Hard to tell. Perhaps a cost reduction initiative introduced variation, or they simply didn’t have the necessary process verifications in place to assure only good parts could be made and shipped. I have no info at all on current issues.

          I recall an incident as the ’80 X car brake recall was getting press. The issue with the cars was they could lock the rear brakes too easily under no load aggressive stops because the brakes were designed for good stopping distances with passengers in the car. The recall was to make the rear brake pads less aggressive, actually deteriorating braking performance over all to reduce the sensitivity.
          An owner had heard about the recall on the Oldsmobile Omega (our X car),and brought a 103,000 mile, ’69 Cutlass to the dealer to see the factory rep (me), alleging it had “bad brakes ;like the recall”. He was so confident that Oldsmobile would pay off, he didn’t bother to wait, rented a Ford Thunderbird across the street and took off!
          He was disappointed when I informed him his drum brakes had not only worn completely through the linings, but through the backing plate as well! I told him the dealer would be glad to replace all the parts at his expense and that Oldsmobile did not have any liability.

          He was one of several cases that came to my attention in my district recorded as incidents in the NHTSA data base. As the press on the X cars skyrocketed, so did the alleged incidents.
          I’d bet a dollar to a donut that played a significant part in Toyota’s SUA debacle.

          • 0 avatar
            highdesertcat

            I know what you mean and I understand about the lower than specced torque ratings delivered by the supplier.

            But I wonder about if the product met DOT requirements at the time of production and installation in the recalled cars.

            Even with a change to design specs, if the units were within what the DOT specified as acceptable, then GM should not be held accountable.

            Which brings us to the delay in the recall. It is reasonable to think that GM’s beancounters may have weighed the cost of the recall against the need for one IF the units met DOT standards at that time.

            I am not defending GM but GM may have been laboring under the belief that they would not be liable if they had adhered to DOT standards.

            If DOT changes specs after the fact and applies liability retroactively, even in a behind-the-scenes unofficial tete-a-tete with GM’s current brass, then it all becomes a CYA campaign to mitigate the losses anticipated by the court cases.

            We’ve seen this before, throughout the automotive history of the US, where the DOT and NHTSA have found vehicles unsafe after the fact when in fact those vehicles met or exceeded all the mandated specifications and requirements at the time of production.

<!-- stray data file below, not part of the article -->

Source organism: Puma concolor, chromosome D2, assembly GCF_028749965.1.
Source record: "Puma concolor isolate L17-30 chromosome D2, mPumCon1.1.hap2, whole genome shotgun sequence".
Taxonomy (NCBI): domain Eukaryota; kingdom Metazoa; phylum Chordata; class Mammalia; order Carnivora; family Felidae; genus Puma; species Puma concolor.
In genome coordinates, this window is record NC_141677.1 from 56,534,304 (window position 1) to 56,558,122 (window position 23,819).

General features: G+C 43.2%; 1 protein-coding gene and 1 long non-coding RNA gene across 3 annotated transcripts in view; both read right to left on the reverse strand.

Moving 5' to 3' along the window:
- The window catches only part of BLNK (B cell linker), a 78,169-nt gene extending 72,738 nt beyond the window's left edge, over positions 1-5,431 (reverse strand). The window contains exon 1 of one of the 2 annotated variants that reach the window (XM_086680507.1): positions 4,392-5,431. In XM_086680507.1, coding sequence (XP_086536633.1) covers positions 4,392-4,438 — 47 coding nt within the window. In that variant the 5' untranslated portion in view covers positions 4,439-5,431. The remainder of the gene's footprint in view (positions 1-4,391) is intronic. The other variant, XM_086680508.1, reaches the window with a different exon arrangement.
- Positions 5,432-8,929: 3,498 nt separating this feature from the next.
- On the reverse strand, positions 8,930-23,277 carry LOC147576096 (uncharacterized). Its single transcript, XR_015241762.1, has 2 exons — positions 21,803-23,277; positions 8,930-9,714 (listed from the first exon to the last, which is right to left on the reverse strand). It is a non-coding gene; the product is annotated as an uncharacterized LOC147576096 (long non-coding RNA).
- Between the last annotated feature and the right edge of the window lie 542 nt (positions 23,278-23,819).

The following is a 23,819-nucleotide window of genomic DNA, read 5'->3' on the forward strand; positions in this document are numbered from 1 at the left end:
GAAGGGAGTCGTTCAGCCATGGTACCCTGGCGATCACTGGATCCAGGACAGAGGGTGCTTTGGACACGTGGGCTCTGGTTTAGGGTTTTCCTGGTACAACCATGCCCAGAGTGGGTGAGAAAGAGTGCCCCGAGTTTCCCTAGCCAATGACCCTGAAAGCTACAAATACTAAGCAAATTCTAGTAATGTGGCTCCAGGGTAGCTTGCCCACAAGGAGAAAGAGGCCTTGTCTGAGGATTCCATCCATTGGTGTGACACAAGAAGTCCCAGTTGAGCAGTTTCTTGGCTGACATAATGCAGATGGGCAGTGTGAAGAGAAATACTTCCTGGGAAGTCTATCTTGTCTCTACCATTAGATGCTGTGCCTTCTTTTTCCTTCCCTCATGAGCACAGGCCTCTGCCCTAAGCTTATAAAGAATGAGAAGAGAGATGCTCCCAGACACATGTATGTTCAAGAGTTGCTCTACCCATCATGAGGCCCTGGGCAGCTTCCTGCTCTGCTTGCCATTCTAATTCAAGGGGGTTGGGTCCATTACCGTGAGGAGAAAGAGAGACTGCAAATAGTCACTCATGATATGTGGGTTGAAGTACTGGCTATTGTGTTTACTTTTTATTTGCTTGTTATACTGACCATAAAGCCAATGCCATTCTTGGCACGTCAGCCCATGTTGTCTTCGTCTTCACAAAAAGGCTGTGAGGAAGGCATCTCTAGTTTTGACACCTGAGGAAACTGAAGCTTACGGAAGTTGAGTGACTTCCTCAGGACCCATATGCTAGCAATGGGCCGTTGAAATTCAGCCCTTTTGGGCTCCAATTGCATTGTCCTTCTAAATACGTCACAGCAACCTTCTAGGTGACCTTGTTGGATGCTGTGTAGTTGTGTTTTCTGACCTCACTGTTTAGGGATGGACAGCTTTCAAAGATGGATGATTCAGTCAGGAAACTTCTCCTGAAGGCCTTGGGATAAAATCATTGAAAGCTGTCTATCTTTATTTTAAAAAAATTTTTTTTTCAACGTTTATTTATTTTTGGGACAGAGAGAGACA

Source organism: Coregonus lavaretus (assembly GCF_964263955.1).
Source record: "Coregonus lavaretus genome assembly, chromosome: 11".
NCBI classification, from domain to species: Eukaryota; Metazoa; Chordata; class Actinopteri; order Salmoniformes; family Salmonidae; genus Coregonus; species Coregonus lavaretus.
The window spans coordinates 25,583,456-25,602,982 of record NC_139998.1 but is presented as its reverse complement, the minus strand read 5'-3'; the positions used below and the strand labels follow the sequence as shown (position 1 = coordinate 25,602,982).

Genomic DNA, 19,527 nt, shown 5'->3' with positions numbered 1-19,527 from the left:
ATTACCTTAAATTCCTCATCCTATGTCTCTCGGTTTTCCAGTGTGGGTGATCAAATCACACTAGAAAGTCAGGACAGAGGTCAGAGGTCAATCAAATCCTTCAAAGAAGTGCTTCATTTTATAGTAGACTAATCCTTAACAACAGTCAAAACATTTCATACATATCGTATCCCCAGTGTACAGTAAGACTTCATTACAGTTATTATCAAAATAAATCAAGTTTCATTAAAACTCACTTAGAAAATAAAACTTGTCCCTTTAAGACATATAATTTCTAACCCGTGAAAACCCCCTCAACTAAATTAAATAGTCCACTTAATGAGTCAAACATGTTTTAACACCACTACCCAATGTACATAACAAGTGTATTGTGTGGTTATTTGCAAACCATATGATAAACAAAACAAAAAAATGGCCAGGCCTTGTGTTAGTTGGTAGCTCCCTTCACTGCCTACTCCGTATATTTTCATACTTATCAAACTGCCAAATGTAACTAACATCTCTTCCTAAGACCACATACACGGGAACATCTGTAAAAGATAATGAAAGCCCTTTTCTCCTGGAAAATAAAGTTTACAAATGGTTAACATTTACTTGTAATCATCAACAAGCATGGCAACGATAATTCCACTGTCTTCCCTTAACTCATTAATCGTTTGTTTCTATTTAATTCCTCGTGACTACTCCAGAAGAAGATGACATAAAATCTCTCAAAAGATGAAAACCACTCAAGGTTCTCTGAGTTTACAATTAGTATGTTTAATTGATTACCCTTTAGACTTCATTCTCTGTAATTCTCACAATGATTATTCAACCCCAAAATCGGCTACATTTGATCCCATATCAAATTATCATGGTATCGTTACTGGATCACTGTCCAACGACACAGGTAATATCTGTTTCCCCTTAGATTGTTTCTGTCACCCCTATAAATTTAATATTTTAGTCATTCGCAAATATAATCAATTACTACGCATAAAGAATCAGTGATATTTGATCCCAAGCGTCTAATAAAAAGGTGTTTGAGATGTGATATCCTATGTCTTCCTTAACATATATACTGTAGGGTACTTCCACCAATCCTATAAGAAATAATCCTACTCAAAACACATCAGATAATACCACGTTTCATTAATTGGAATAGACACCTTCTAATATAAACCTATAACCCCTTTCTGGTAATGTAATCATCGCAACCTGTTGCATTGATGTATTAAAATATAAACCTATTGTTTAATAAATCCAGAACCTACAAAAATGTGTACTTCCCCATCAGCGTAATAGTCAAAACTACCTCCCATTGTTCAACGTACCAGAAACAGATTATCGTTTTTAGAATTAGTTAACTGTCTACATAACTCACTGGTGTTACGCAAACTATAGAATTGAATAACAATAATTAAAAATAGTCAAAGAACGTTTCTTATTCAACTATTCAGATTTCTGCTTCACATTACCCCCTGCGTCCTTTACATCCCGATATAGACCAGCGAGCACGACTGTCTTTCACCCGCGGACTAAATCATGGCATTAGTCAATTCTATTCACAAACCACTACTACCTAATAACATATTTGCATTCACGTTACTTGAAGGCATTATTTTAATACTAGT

• 0 avatar
            doctor olds

            I doubt there is a DOT spec for ignition key turning torque.

            To say the flaw kills people is ridiculous!

            They have to be involved in a crash, not wearing a seat belt, and then have the issue cause the ignition to turn off just before impact.

            The facts are that a small number of cases have been “linked” to the issue. It is not reasonable to presume the occupants would have survived the crashes even if the air bags deployed.

            For decades, vehicles didn’t even have air bags!

          • 0 avatar
            KixStart

            But now they do have airbags and number and placement are used in advertising to help sell the vehicle.

            And the airbag is useless if it doesn’t fire. Which leads to a death or more serious injury that could have been avoided.

            Give it up, Olds. GM blew it. They might take a worse beating than they strictly deserve but they screwed up.

          • 0 avatar
            doctor olds

            I am not saying GM didn’t screw up,just trying to bring a voice of calm and reason to the discussion.

            The potential failure of a safety device doesn’t alter the fact that a crash was involved in the first place. The cause of the death was the crash.

            Assuming that supplemental inflatable restraints would make the difference between life and death is not reasonable. People still die in airbag crashes too.

          • 0 avatar
            NormSV650

            Side airbags were about a $400 option back then on all economy cars like this , Corolla, Sentra, Civic… So if the collision was anything but head on it probably won’t much weight. Add in no seat belts, offroad at a high speed, and alcohol and it is a deadly mix many cars wouldn’t protect from.

      • 0 avatar
        eamiller

        At least Doc Olds is one of the few people in this discussion thread who read and understood the description of what happened.

        Delphi built ignition switches with lower than spec torque ratings. The design was changed mid-cycle to meet the GM specification.

        All the whinging about heavy keychains in this thread misses the point completely. It seems that the cars built since the design change was made don’t exhibit the problem, therefore placing the blame on the customers is incorrect.

        I guess that doesn’t make for good flamebait though.

        • 0 avatar
          VCplayer

          Exactly, well said. GM isn’t even being blamed for the bad cylinder, it’s being blamed for not performing a recall for a part they knew to be substandard that caused a reproducible problem.

  • avatar
    Toad

    Do the liabilities for this defect transfer to post bankruptcy “New GM” or stay with pre-bankruptcy “Old GM?” I was under the impression that most warranty, environmental, financial, factories, and other problems/mistakes/liabilities were stuffed into the old corporation and creditors were left to pick at what remains of the carcass.

    • 0 avatar